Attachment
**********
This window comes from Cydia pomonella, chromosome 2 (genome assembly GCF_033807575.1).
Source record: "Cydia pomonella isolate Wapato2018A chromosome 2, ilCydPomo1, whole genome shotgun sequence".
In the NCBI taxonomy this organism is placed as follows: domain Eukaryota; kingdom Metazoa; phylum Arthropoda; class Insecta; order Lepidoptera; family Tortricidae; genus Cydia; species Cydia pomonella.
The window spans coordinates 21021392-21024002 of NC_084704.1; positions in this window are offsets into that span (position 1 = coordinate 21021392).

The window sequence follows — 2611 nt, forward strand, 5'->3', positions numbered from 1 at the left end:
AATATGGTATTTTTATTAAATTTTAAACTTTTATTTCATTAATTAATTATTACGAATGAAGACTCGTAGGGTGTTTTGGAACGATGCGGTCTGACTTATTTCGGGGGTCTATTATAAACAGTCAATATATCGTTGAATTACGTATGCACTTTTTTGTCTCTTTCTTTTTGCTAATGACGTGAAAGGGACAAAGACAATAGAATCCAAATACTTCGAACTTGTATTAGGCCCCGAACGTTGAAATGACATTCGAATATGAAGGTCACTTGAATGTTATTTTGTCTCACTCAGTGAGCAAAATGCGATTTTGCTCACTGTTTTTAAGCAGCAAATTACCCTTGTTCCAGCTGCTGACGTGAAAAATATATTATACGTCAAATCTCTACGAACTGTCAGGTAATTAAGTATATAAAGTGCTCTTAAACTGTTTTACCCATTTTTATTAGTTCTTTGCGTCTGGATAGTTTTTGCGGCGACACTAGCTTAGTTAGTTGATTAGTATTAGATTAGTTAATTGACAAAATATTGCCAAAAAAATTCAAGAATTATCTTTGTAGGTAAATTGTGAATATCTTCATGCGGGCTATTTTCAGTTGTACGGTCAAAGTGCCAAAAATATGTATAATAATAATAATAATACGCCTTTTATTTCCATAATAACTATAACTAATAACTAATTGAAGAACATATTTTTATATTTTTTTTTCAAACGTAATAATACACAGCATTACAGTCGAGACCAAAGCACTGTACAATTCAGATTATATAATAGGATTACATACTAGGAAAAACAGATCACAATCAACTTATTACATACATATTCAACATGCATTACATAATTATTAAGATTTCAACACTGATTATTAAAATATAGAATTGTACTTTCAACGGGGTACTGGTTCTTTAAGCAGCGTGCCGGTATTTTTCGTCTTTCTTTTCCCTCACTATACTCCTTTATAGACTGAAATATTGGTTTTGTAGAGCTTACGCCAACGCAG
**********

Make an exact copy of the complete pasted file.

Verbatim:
This window comes from Cydia pomonella, chromosome 2 (genome assembly GCF_033807575.1).
Source record: "Cydia pomonella isolate Wapato2018A chromosome 2, ilCydPomo1, whole genome shotgun sequence".
In the NCBI taxonomy this organism is placed as follows: domain Eukaryota; kingdom Metazoa; phylum Arthropoda; class Insecta; order Lepidoptera; family Tortricidae; genus Cydia; species Cydia pomonella.
The window spans coordinates 21021392-21024002 of NC_084704.1; positions in this window are offsets into that span (position 1 = coordinate 21021392).

The window sequence follows — 2611 nt, forward strand, 5'->3', positions numbered from 1 at the left end:
AATATGGTATTTTTATTAAATTTTAAACTTTTATTTCATTAATTAATTATTACGAATGAAGACTCGTAGGGTGTTTTGGAACGATGCGGTCTGACTTATTTCGGGGGTCTATTATAAACAGTCAATATATCGTTGAATTACGTATGCACTTTTTTGTCTCTTTCTTTTTGCTAATGACGTGAAAGGGACAAAGACAATAGAATCCAAATACTTCGAACTTGTATTAGGCCCCGAACGTTGAAATGACATTCGAATATGAAGGTCACTTGAATGTTATTTTGTCTCACTCAGTGAGCAAAATGCGATTTTGCTCACTGTTTTTAAGCAGCAAATTACCCTTGTTCCAGCTGCTGACGTGAAAAATATATTATACGTCAAATCTCTACGAACTGTCAGGTAATTAAGTATATAAAGTGCTCTTAAACTGTTTTACCCATTTTTATTAGTTCTTTGCGTCTGGATAGTTTTTGCGGCGACACTAGCTTAGTTAGTTGATTAGTATTAGATTAGTTAATTGACAAAATATTGCCAAAAAAATTCAAGAATTATCTTTGTAGGTAAATTGTGAATATCTTCATGCGGGCTATTTTCAGTTGTACGGTCAAAGTGCCAAAAATATGTATAATAATAATAATAATACGCCTTTTATTTCCATAATAACTATAACTAATAACTAATTGAAGAACATATTTTTATATTTTTTTTTCAAACGTAATAATACACAGCATTACAGTCGAGACCAAAGCACTGTACAATTCAGATTATATAATAGGATTACATACTAGGAAAAACAGATCACAATCAACTTATTACATACATATTCAACATGCATTACATAATTATTAAGATTTCAACACTGATTATTAAAATATAGAATTGTACTTTCAACGGGGTACTGGTTCTTTAAGCAGCGTGCCGGTATTTTTCGTCTTTCTTTTCCCTCACTATACTCCTTTATAGACTGAAATATTGGTTTTGTAGAGCTTACGCCAACGCAG